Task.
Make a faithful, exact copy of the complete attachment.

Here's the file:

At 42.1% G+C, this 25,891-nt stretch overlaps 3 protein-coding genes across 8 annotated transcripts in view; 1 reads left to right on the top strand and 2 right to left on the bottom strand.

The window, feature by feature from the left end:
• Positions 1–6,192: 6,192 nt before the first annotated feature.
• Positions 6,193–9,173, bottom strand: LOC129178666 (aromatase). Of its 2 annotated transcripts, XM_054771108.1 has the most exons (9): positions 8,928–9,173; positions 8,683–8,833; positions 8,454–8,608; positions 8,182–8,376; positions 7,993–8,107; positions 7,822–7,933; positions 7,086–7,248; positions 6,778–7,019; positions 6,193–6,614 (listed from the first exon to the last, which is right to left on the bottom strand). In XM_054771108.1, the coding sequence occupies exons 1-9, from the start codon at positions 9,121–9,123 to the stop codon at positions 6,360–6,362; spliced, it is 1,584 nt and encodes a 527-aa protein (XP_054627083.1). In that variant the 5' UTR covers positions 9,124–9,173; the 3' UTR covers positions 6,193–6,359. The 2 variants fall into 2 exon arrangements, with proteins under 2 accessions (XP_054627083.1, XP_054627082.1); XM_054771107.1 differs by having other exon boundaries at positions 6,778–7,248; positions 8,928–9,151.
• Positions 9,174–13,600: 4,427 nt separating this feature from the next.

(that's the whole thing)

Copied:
At 42.1% G+C, this 25,891-nt stretch overlaps 3 protein-coding genes across 8 annotated transcripts in view; 1 reads left to right on the top strand and 2 right to left on the bottom strand.

The window, feature by feature from the left end:
• Positions 1–6,192: 6,192 nt before the first annotated feature.
• Positions 6,193–9,173, bottom strand: LOC129178666 (aromatase). Of its 2 annotated transcripts, XM_054771108.1 has the most exons (9): positions 8,928–9,173; positions 8,683–8,833; positions 8,454–8,608; positions 8,182–8,376; positions 7,993–8,107; positions 7,822–7,933; positions 7,086–7,248; positions 6,778–7,019; positions 6,193–6,614 (listed from the first exon to the last, which is right to left on the bottom strand). In XM_054771108.1, the coding sequence occupies exons 1-9, from the start codon at positions 9,121–9,123 to the stop codon at positions 6,360–6,362; spliced, it is 1,584 nt and encodes a 527-aa protein (XP_054627083.1). In that variant the 5' UTR covers positions 9,124–9,173; the 3' UTR covers positions 6,193–6,359. The 2 variants fall into 2 exon arrangements, with proteins under 2 accessions (XP_054627083.1, XP_054627082.1); XM_054771107.1 differs by having other exon boundaries at positions 6,778–7,248; positions 8,928–9,151.
• Positions 9,174–13,600: 4,427 nt separating this feature from the next.